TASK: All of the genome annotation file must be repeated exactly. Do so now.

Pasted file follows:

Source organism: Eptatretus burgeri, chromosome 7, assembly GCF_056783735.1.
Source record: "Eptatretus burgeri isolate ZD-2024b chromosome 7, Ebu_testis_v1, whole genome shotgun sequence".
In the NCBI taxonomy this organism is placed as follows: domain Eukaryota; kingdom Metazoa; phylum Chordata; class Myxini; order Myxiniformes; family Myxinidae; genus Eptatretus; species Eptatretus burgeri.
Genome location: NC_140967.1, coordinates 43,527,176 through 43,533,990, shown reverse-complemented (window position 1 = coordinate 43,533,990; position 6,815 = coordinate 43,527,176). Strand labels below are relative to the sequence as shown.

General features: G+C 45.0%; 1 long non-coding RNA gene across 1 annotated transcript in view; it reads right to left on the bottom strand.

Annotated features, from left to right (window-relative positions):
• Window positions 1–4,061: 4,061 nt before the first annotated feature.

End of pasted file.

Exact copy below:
Source organism: Eptatretus burgeri, chromosome 7, assembly GCF_056783735.1.
Source record: "Eptatretus burgeri isolate ZD-2024b chromosome 7, Ebu_testis_v1, whole genome shotgun sequence".
In the NCBI taxonomy this organism is placed as follows: domain Eukaryota; kingdom Metazoa; phylum Chordata; class Myxini; order Myxiniformes; family Myxinidae; genus Eptatretus; species Eptatretus burgeri.
Genome location: NC_140967.1, coordinates 43,527,176 through 43,533,990, shown reverse-complemented (window position 1 = coordinate 43,533,990; position 6,815 = coordinate 43,527,176). Strand labels below are relative to the sequence as shown.

General features: G+C 45.0%; 1 long non-coding RNA gene across 1 annotated transcript in view; it reads right to left on the bottom strand.

Annotated features, from left to right (window-relative positions):
• Window positions 1–4,061: 4,061 nt before the first annotated feature.